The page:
By Robyn Hancock
There have been many project developments since my chalk poetry blog, featured in Suite T earlier this year. More people are regularly following my work, both locally and online. Judging competitions for Poetry Planet (a Facebook group) has lead to being published in an anthology, sold online. The growing respect, recognition and involvement are forming the foundations for future acclaim.
From the very beginning I have maintained the belief and vision that community immersion and providing public access to my poetry is a key towards my pathway to success. The feedback and support offered from local residents has been very humbling. Knowing that my words have a positive impact on people, helps keep self doubt in check.
During this year I have run a variety of creative workshops in many different settings. Working with Angela Hill, the manager of Lowe Street Community Arts Centre, voluntary workers and workshop participants, we explored topic themes based on their experiences and life around the drop in centre. Material was generated for the More Than a Thousand Words art exhibition and poetry recital held at the end of August.
The workshops have unearthed an array of literacy abilities within the participants which were not apparent until the end stages of the project. It has also enabled others to develop their creative writing interest and abilities. One of the most rewarding outcomes of this project was witnessing people make their first steps along their journey into a literate world.
As part of commemorating NZ Poetry Day this year, I helped organise and host a community event and poetry competition called ‘Kaiti WordBeat’. The intent was to provide opportunities for youth and local residents to share their talent whilst highlighting the positive aspects of our community in a widespread public setting. Business owners and local artists were very generous, donating prizes and their time by participating on the judging panel.
It has been very satisfying delivering workshops in schools, including my former secondary school, Lytton High, with a range of different ages and topic areas. I shared insights about the creative process as a writer by providing examples of my chalk poetry, around the school. Students were also given the opportunity to create their own version of ‘street art’. Children at Gisborne Intermediate (7th and 8th Grade) showed great passion and potential during a long term project resulting in generating and evaluating their own styles of poetry presentation. The future of New Zealand art and poetry is definitely looking promising.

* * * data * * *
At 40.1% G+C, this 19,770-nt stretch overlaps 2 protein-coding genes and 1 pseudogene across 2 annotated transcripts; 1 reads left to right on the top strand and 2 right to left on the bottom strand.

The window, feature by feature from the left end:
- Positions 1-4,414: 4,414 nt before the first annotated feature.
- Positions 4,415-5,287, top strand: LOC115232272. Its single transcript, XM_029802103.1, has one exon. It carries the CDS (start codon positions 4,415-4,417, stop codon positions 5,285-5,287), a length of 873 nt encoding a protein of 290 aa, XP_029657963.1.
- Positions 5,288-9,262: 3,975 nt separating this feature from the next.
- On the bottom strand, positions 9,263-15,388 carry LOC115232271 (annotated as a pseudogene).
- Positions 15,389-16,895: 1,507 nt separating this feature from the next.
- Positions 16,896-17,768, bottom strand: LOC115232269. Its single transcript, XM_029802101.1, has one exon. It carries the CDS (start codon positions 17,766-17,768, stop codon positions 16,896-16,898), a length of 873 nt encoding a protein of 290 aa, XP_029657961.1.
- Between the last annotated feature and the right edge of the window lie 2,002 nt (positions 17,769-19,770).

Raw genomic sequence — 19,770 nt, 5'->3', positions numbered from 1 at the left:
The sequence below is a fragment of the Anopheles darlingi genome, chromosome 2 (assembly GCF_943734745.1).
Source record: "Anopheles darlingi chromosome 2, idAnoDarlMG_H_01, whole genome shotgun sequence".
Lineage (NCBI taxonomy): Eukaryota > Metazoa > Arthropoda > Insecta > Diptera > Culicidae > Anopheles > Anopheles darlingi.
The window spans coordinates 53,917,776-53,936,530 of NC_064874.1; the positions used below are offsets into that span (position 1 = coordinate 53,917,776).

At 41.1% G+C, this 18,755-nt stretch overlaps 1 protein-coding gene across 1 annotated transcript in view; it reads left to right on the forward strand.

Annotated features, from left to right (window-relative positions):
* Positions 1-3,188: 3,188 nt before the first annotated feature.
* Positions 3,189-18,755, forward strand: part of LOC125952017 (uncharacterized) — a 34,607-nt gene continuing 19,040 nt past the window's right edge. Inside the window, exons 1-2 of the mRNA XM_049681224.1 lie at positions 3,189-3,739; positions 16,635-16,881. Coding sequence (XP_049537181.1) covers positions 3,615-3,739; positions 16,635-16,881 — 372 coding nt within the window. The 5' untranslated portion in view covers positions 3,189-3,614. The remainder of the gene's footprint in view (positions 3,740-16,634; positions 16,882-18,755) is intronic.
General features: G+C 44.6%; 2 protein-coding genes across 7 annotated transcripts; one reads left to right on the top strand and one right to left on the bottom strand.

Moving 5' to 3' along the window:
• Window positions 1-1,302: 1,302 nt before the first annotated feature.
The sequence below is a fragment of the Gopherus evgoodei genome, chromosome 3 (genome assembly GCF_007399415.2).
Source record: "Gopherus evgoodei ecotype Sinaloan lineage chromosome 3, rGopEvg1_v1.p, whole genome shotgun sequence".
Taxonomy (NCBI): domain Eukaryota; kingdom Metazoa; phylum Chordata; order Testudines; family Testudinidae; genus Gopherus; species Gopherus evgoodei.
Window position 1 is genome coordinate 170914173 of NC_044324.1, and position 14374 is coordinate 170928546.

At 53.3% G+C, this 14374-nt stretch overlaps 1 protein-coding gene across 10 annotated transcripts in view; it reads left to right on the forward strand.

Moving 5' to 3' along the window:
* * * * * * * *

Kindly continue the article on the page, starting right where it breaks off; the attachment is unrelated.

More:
Although I am at the beginning stages of weaving my eclectic artisan traits, interests in enriching positive well being and teaching background into a steady livelihood, the outlook is positively realistic. Thankfully my partner and son have remained supportive of ‘the plan’. The onward journey is already underway…
Born and educated in New Zealand, Robyn Hancock began to identify writing as a core part of her personality from aged seven. For many reasons, it was a source of comfort and escape throughout childhood and adolescence. Dressed in old ball gowns, the window seat in her grandparent's front room was often transformed into a stage. New 'versions and edits' of the classics and original creative work, were performed during late afternoon concerts. After training as an elementary school teacher, literacy and the arts became her specialist areas. Overseas travel and experiences provided material and opportunities to develop as a multi-media artisan with a strong interest in healing and wellbeing. All of which have been integrated in many ways. Reconnecting with birth family and heritage in early adulthood massively validated artisan traits. In 2004 Robyn reclaimed her pre-adoptive name, Hancock. It turns out that aspirations of creating a legacy, is actually an extension of one already existing...Social Media Links
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